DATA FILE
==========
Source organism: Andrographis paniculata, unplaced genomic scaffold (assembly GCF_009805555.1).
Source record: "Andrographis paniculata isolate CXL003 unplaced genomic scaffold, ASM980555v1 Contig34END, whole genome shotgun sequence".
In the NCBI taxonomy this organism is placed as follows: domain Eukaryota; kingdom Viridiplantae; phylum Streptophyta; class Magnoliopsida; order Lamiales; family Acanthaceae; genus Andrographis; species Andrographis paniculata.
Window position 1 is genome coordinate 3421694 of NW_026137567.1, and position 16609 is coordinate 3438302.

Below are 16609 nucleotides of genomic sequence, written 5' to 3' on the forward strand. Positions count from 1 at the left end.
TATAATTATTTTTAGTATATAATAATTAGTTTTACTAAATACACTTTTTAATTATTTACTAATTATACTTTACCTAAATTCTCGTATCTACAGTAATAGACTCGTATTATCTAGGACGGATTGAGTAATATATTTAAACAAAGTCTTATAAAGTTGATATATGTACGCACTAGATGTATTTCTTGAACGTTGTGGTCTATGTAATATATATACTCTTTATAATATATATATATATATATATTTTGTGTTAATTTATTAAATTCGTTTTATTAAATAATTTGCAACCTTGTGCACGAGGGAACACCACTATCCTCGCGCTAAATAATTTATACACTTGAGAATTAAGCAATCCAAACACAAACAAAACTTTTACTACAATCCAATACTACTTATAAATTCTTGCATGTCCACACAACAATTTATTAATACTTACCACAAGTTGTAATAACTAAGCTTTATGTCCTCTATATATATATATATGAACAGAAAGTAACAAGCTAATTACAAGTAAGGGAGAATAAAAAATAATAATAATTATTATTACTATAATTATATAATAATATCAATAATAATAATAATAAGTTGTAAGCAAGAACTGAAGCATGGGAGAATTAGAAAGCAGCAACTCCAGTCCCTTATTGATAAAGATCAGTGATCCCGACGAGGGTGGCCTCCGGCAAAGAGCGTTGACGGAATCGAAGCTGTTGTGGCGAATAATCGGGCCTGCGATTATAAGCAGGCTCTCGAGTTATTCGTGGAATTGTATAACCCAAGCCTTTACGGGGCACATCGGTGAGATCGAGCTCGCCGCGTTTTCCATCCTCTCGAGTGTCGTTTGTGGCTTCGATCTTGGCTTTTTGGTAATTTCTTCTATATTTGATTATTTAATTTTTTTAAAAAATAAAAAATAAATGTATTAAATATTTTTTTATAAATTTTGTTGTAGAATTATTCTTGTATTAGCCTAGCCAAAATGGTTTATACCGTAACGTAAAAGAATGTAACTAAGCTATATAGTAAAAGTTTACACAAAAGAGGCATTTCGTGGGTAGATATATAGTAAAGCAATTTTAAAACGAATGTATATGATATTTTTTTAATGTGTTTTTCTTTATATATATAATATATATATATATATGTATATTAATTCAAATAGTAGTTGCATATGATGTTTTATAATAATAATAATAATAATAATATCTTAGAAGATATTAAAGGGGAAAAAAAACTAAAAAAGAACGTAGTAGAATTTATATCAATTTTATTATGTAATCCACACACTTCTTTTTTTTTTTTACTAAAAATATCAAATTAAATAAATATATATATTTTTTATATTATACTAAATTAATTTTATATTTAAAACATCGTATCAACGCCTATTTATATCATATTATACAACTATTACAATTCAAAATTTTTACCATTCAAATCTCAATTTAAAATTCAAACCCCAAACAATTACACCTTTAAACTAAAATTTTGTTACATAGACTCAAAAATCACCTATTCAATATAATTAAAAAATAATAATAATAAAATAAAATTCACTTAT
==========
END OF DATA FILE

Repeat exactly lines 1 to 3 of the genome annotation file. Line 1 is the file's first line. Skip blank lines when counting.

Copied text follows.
Source organism: Andrographis paniculata, unplaced genomic scaffold (assembly GCF_009805555.1).
Source record: "Andrographis paniculata isolate CXL003 unplaced genomic scaffold, ASM980555v1 Contig34END, whole genome shotgun sequence".
In the NCBI taxonomy this organism is placed as follows: domain Eukaryota; kingdom Viridiplantae; phylum Streptophyta; class Magnoliopsida; order Lamiales; family Acanthaceae; genus Andrographis; species Andrographis paniculata.